Newly-credentialed coders offer so many skills, talents, and attributes that it would be impossible to list them all in one article. Enthusiasm, education, and an eagerness to contribute are just the beginning. Open up to the possibilities of hiring newly-credentialed coders-you won’t be disappointed!

 

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About the Author

Ann Barnaby, CPC, CRC, CASCC
Ann Barnaby, CPC, CRC, CASCC, is the Founder and Managing Director of Project Resume, a company that provides professional development, education, and career counseling to medical coders and HIM professionals. Ann began her professional journey when she earned her Bachelor of Science degree in Health Policy and Administration as a student at The Pennsylvania State University. She earned her first coding certification in 2005, and has enjoyed a rich coding career ever since, in medical coding and billing, recruiting, training, education, and management of medical coding teams. Ann’s vision for Project Resume is to ensure that every healthcare professional fulfills their own career dreams. Project Resume can be found on the web at projectresume.net, and Ann can be reached at [email protected]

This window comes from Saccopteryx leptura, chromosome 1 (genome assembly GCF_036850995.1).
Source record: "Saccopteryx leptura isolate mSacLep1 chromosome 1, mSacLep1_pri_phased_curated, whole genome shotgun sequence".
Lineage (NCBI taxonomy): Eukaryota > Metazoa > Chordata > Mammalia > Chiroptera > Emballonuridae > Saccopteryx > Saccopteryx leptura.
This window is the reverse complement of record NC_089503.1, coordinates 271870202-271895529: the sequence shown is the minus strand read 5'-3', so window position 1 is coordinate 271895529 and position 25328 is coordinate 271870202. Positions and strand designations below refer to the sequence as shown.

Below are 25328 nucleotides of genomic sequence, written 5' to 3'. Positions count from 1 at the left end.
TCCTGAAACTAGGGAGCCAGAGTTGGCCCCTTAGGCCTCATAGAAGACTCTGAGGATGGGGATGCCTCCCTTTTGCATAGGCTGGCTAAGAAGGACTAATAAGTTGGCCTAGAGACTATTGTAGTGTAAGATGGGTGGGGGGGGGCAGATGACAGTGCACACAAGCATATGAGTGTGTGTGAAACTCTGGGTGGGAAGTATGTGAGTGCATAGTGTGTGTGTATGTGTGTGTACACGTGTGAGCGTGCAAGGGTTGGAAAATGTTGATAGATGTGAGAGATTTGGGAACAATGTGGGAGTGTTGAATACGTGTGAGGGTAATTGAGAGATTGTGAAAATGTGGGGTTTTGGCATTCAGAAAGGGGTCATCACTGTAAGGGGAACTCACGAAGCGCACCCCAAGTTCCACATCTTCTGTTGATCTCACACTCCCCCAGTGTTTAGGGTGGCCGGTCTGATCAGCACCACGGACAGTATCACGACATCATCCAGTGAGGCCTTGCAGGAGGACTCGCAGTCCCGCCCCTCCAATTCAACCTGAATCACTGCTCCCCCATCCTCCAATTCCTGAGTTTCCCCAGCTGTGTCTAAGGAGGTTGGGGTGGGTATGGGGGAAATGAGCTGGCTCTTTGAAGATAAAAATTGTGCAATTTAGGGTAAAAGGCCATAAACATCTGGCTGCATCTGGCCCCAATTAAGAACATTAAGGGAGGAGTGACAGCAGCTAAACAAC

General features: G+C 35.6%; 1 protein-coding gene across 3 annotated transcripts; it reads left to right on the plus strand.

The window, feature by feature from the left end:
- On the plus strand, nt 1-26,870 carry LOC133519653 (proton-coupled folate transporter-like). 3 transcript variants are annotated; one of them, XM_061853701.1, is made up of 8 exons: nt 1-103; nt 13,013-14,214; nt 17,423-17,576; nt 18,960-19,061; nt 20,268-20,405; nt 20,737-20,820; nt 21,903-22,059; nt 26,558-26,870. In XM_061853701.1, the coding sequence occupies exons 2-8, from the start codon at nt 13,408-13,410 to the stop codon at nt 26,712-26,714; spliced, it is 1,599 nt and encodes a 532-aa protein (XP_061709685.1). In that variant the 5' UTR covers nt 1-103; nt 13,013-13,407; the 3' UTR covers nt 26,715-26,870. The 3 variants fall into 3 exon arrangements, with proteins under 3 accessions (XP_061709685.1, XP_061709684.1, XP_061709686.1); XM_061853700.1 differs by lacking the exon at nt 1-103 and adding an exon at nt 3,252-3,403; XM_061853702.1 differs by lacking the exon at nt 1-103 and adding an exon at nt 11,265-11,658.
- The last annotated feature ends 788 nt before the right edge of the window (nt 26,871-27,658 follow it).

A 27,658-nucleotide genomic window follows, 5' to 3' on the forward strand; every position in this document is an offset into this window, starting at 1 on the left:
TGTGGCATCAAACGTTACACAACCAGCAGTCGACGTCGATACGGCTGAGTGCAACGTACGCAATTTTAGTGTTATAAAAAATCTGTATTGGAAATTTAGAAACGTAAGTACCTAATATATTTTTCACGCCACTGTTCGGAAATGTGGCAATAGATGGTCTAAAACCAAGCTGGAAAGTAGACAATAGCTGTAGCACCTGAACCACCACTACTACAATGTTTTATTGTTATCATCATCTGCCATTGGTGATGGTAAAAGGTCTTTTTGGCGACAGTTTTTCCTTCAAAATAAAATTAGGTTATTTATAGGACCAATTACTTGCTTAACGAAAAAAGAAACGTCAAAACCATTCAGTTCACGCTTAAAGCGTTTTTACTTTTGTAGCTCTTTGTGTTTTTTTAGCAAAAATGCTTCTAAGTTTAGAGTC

One thought on “Hiring Newly Credentialed Medical Coders

  1. Stacy Yauger - February 1, 2021 at 8:39 pm

    I love your enthusiasm toward coding and earning credentials. Not all managers are willing to support and nurture a newly credentialed employee. My journey was rough, going through several positions, bad managers, and almost giving up on the profession as a whole. I did overcome the adversity and found a rewarding position and a great manager.